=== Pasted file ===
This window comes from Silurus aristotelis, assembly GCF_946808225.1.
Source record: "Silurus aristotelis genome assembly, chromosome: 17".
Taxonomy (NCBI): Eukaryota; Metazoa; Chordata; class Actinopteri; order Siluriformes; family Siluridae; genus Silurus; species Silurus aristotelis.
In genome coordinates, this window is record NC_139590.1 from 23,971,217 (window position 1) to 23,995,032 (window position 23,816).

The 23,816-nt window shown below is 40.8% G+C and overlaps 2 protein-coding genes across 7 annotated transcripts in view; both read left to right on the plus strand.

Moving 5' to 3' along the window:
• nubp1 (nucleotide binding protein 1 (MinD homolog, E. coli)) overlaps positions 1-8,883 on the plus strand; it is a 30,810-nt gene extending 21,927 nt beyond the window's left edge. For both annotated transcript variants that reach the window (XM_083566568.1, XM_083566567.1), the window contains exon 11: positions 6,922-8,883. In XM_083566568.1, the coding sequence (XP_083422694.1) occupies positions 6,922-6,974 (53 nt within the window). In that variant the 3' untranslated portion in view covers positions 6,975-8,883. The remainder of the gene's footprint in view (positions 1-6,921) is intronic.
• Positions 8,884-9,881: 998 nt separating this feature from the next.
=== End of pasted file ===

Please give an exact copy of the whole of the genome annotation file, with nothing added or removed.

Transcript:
This window comes from Silurus aristotelis, assembly GCF_946808225.1.
Source record: "Silurus aristotelis genome assembly, chromosome: 17".
Taxonomy (NCBI): Eukaryota; Metazoa; Chordata; class Actinopteri; order Siluriformes; family Siluridae; genus Silurus; species Silurus aristotelis.
In genome coordinates, this window is record NC_139590.1 from 23,971,217 (window position 1) to 23,995,032 (window position 23,816).

The 23,816-nt window shown below is 40.8% G+C and overlaps 2 protein-coding genes across 7 annotated transcripts in view; both read left to right on the plus strand.

Moving 5' to 3' along the window:
• nubp1 (nucleotide binding protein 1 (MinD homolog, E. coli)) overlaps positions 1-8,883 on the plus strand; it is a 30,810-nt gene extending 21,927 nt beyond the window's left edge. For both annotated transcript variants that reach the window (XM_083566568.1, XM_083566567.1), the window contains exon 11: positions 6,922-8,883. In XM_083566568.1, the coding sequence (XP_083422694.1) occupies positions 6,922-6,974 (53 nt within the window). In that variant the 3' untranslated portion in view covers positions 6,975-8,883. The remainder of the gene's footprint in view (positions 1-6,921) is intronic.
• Positions 8,884-9,881: 998 nt separating this feature from the next.